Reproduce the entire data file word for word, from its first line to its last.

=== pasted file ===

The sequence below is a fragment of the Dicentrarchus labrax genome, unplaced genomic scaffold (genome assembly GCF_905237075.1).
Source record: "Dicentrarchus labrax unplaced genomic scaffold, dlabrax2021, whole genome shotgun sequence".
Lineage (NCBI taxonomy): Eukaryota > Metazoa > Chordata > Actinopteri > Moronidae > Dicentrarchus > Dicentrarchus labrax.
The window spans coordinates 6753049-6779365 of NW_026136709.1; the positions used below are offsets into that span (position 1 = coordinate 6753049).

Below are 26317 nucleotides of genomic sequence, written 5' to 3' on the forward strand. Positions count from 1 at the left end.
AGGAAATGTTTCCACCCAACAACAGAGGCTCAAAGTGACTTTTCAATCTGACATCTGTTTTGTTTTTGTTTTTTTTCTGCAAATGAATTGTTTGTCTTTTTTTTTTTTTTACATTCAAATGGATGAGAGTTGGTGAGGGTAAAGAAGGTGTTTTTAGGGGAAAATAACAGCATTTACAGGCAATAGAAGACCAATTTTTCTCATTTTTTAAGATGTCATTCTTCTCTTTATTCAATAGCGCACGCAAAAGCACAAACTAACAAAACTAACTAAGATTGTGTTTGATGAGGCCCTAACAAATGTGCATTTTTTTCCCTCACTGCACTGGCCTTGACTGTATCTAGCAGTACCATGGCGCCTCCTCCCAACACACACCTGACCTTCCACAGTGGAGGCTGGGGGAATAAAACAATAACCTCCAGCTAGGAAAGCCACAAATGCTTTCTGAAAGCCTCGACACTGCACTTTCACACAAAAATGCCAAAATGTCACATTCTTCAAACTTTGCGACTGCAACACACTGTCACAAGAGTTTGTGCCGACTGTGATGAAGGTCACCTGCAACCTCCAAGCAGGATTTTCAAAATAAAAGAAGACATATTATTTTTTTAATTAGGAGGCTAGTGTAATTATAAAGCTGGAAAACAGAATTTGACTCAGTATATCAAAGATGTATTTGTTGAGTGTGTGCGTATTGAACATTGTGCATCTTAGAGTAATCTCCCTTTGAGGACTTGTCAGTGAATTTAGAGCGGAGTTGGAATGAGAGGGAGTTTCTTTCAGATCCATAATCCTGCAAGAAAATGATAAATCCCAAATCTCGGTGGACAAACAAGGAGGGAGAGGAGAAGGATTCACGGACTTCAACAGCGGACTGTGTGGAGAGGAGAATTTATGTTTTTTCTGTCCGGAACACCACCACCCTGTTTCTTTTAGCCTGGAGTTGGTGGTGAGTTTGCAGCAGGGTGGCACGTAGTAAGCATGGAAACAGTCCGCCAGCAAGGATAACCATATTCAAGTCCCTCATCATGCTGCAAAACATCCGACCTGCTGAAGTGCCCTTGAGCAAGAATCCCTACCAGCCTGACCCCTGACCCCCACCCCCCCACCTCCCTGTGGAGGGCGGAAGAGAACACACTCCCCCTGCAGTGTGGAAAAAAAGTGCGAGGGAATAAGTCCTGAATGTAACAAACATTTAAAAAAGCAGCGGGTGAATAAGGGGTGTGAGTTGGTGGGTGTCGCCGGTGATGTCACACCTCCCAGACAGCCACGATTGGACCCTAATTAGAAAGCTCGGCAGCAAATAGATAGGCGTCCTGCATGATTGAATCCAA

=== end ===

The sequence below is a fragment of the Dicentrarchus labrax genome, unplaced genomic scaffold (genome assembly GCF_905237075.1).
Source record: "Dicentrarchus labrax unplaced genomic scaffold, dlabrax2021, whole genome shotgun sequence".
Lineage (NCBI taxonomy): Eukaryota > Metazoa > Chordata > Actinopteri > Moronidae > Dicentrarchus > Dicentrarchus labrax.
The window spans coordinates 6753049-6779365 of NW_026136709.1; the positions used below are offsets into that span (position 1 = coordinate 6753049).

Below are 26317 nucleotides of genomic sequence, written 5' to 3' on the forward strand. Positions count from 1 at the left end.
AGGAAATGTTTCCACCCAACAACAGAGGCTCAAAGTGACTTTTCAATCTGACATCTGTTTTGTTTTTGTTTTTTTTCTGCAAATGAATTGTTTGTCTTTTTTTTTTTTTTACATTCAAATGGATGAGAGTTGGTGAGGGTAAAGAAGGTGTTTTTAGGGGAAAATAACAGCATTTACAGGCAATAGAAGACCAATTTTTCTCATTTTTTAAGATGTCATTCTTCTCTTTATTCAATAGCGCACGCAAAAGCACAAACTAACAAAACTAACTAAGATTGTGTTTGATGAGGCCCTAACAAATGTGCATTTTTTTCCCTCACTGCACTGGCCTTGACTGTATCTAGCAGTACCATGGCGCCTCCTCCCAACACACACCTGACCTTCCACAGTGGAGGCTGGGGGAATAAAACAATAACCTCCAGCTAGGAAAGCCACAAATGCTTTCTGAAAGCCTCGACACTGCACTTTCACACAAAAATGCCAAAATGTCACATTCTTCAAACTTTGCGACTGCAACACACTGTCACAAGAGTTTGTGCCGACTGTGATGAAGGTCACCTGCAACCTCCAAGCAGGATTTTCAAAATAAAAGAAGACATATTATTTTTTTAATTAGGAGGCTAGTGTAATTATAAAGCTGGAAAACAGAATTTGACTCAGTATATCAAAGATGTATTTGTTGAGTGTGTGCGTATTGAACATTGTGCATCTTAGAGTAATCTCCCTTTGAGGACTTGTCAGTGAATTTAGAGCGGAGTTGGAATGAGAGGGAGTTTCTTTCAGATCCATAATCCTGCAAGAAAATGATAAATCCCAAATCTCGGTGGACAAACAAGGAGGGAGAGGAGAAGGATTCACGGACTTCAACAGCGGACTGTGTGGAGAGGAGAATTTATGTTTTTTCTGTCCGGAACACCACCACCCTGTTTCTTTTAGCCTGGAGTTGGTGGTGAGTTTGCAGCAGGGTGGCACGTAGTAAGCATGGAAACAGTCCGCCAGCAAGGATAACCATATTCAAGTCCCTCATCATGCTGCAAAACATCCGACCTGCTGAAGTGCCCTTGAGCAAGAATCCCTACCAGCCTGACCCCTGACCCCCACCCCCCCACCTCCCTGTGGAGGGCGGAAGAGAACACACTCCCCCTGCAGTGTGGAAAAAAAGTGCGAGGGAATAAGTCCTGAATGTAACAAACATTTAAAAAAGCAGCGGGTGAATAAGGGGTGTGAGTTGGTGGGTGTCGCCGGTGATGTCACACCTCCCAGACAGCCACGATTGGACCCTAATTAGAAAGCTCGGCAGCAAATAGATAGGCGTCCTGCATGATTGAATCCAA